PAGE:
Infomation About Temperature Transmitter

Temperature Transmitter Temperature measurement using modern scientific thermometers and temperature scales goes back at least as far as the early 18th century, when Gabriel Fahrenheit adapted a thermometer (switching to mercury) and a scale both developed by Ole Christensen Røemer. Fahrenheit's scale is still in use, alongside the Celsius scale and the Kelvin scale. Many methods have been developed for measuring temperature. Most of these rely on measuring some physical property of a working material that varies with temperature. One of the most common devices for measuring temperature is the glass thermometer. This consists of a glass tube filled with mercury or some other liquid, which acts as the working fluid. Temperature increases cause the fluid to expand, so the temperature can be determined by measuring the volume of the fluid. Such thermometers are usually calibrated, so that one can read the temperature, simply by observing the level of the fluid in the thermometer. Another type of thermometer that is not really used much in practice, but is important from a theoretical standpoint is the gas thermometer.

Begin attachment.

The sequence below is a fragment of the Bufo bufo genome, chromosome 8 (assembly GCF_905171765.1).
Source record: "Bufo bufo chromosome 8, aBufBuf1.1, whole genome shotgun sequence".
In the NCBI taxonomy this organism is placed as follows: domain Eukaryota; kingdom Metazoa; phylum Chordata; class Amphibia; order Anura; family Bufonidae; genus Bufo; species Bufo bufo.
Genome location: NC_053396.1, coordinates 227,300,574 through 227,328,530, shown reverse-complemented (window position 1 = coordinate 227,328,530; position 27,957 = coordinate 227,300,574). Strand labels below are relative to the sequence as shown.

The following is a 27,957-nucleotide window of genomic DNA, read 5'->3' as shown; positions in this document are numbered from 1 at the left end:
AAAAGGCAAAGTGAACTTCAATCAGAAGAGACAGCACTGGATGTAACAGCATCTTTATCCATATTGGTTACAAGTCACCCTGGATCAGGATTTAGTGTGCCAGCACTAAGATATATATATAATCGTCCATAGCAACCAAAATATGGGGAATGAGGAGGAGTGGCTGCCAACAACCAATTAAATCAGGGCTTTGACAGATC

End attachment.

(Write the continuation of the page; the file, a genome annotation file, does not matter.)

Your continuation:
How does an industrial Temperature Transmitter work?

There is some kind of temperature sensing element -- a thermocouple, thermistor, resistance thermal device, semiconductor temperature sensor, or other temperature transducer. The output of the temperature transducer will be some voltage proportional to temperature; either directly from the transduer, or through a converter circuit that outputs voltage. This voltage is applied to a voltage-to-current converter circuit, which translates the various voltage levels (dependant on temperature) to a current that generally ranges from a low of 4 mA to a high of 20 mA. 4 and 20 mA corresponds to the minimum and maximum temperatures that are to be measured. The voltage-to-current converter does not *source* the current, it *allows* that much current to flow in the loop. 4-20 mA is pretty standard, but there are other lesser-used standard loop current ranges. The reason it is 4-20 and not zero-20, is because if the minimum were zero, you could not tell if it was a low reading or an open loop (cut wire in the loop).

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20th Jan 2015

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